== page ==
When immune cells get recruited to infections, tumors, or other sites of inflammation they exit the blood stream and begin searching for the damage. But how they effectively traverse the body's tissue and home in on their targets is unclear. A new study led by Deborah Fowell, Ph.D. suggests that T cells have distinct navigation systems that help them pinpoint their targets.
Fowell's research team, based in the David H. Smith Center for Vaccine Biology and Immunology in the Department of Microbiology and Immunology made the discovery by visualizing the immune system in real time using intravital multiphoton microscopy. The technology allows you to look directly into the skin and observe the dynamic behavior of immune cells 'live.' Their findings were published earlier this month in the journal Immunity.
"We thought that locating the infection foci was a passive event for immune cells; that they used the tissue as a scaffold to weave their way through this complex matrix to get to their target," said Fowell, Dean's professor in the Department of Microbiology and Immunology. "We discovered that they are pre-programmed to respond to certain cues within the tissue microenvironment that help them find their targets more efficiently."
The team hopes that discovering these specialized programs for migration in tissues will provide new therapeutic targets that enable manipulation of the immune response in a disease-specific or tissue-specific fashion, rather than globally suppressing the immune system. Possibilities include boosting protective immunity in diseases where the immune system is inefficient, such as chronic infections and tumors, and limiting immunity in diseases that are exacerbated by the immune system, like autoimmunity and heart disease.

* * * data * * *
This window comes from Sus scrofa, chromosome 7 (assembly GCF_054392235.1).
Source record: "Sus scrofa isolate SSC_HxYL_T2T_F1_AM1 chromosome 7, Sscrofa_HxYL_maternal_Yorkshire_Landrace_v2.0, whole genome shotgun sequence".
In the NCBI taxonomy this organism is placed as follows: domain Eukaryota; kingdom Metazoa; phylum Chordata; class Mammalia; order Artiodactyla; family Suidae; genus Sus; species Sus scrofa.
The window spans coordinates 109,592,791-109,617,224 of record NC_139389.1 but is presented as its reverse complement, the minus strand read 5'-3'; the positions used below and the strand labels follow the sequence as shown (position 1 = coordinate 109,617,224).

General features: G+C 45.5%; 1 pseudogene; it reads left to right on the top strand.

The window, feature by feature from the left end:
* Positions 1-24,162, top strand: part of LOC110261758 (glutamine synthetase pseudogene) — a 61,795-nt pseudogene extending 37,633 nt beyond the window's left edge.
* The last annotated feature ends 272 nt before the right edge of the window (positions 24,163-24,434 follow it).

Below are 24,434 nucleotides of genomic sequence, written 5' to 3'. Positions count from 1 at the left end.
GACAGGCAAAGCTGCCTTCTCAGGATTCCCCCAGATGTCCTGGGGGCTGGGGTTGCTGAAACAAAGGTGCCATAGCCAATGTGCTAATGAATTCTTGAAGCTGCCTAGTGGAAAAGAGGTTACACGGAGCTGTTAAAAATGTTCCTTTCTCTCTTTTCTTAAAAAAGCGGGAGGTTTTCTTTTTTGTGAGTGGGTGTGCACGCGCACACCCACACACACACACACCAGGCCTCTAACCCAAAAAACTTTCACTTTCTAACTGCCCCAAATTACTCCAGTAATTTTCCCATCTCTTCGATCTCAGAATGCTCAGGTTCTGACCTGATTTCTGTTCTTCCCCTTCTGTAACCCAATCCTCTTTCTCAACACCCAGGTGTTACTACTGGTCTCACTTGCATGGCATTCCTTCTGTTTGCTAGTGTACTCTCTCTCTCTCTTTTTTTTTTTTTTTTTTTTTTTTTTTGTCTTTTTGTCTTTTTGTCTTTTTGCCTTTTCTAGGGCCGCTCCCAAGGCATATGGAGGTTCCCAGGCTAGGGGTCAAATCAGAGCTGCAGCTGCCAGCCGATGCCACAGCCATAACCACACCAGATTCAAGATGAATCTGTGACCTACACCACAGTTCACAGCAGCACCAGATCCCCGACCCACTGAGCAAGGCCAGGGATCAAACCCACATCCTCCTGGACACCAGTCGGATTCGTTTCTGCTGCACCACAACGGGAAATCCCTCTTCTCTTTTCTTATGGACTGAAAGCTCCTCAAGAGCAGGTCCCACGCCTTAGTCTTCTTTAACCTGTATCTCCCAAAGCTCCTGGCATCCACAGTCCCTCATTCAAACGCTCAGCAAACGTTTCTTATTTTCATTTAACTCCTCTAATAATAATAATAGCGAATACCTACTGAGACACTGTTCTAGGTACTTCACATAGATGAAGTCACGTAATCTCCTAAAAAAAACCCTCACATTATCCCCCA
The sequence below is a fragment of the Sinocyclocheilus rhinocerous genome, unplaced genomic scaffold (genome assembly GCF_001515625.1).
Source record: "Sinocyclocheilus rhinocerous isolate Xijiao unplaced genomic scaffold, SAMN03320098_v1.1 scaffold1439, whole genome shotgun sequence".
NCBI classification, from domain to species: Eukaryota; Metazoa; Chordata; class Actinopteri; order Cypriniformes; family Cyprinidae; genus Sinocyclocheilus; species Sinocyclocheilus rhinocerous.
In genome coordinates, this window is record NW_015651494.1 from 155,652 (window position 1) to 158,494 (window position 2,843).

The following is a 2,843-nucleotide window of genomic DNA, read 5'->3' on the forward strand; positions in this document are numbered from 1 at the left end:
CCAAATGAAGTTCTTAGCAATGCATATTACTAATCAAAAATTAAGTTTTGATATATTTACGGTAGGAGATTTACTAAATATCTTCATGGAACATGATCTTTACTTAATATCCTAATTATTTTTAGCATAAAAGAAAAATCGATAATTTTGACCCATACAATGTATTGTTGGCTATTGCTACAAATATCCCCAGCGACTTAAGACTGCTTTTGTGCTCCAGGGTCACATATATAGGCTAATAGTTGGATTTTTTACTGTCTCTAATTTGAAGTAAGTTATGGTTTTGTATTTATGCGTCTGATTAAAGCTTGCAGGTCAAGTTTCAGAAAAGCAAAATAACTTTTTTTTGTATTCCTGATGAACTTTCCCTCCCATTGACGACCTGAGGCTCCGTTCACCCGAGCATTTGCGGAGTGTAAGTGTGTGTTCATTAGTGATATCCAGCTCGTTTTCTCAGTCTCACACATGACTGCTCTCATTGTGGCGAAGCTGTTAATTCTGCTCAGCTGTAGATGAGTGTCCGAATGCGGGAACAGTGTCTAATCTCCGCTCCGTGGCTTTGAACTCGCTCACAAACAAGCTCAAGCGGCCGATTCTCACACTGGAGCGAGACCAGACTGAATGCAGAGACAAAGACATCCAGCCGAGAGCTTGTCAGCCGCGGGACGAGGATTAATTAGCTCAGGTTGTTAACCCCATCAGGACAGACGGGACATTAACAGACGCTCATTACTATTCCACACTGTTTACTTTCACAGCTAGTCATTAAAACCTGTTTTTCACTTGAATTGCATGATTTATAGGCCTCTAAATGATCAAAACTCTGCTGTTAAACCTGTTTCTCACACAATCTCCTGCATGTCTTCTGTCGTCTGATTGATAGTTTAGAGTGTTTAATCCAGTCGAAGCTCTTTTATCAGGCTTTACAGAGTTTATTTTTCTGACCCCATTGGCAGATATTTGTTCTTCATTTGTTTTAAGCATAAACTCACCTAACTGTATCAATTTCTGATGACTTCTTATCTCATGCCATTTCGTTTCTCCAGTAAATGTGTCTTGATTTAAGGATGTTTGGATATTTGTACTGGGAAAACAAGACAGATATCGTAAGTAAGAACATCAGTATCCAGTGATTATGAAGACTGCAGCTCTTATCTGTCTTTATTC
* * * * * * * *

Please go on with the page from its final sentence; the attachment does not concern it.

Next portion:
Hen Prizant, Ph.D., a postdoctoral fellow in Fowell's lab and Alison Gaylo-Moynihan, M.D., Ph.D., a former student in the lab are co-first authors. Graduate students Ninoshka R.J. Fernandes, Hannah Bell, Dillon C. Schrock, Tara Capece, Brandon Walling, and Christopher Anderson contributed to the study. Faculty members David Topham, Minsoo Kim, Alan Smrcka and James Miller are also authors.
Fowell credits the new finding to the power of NIH Program Project Grants (P01), which allow faculty, trainees and students to explore uncharted scientific territory and branch out among different disciplines. For example, the team reached across Elmwood Avenue to have conversations with astrophysicists and engineers on River Campus about how objects move through and are found in space. The P01 that funded the research was awarded to Fowell (PI) and Kim, Topham and Miller in 2014.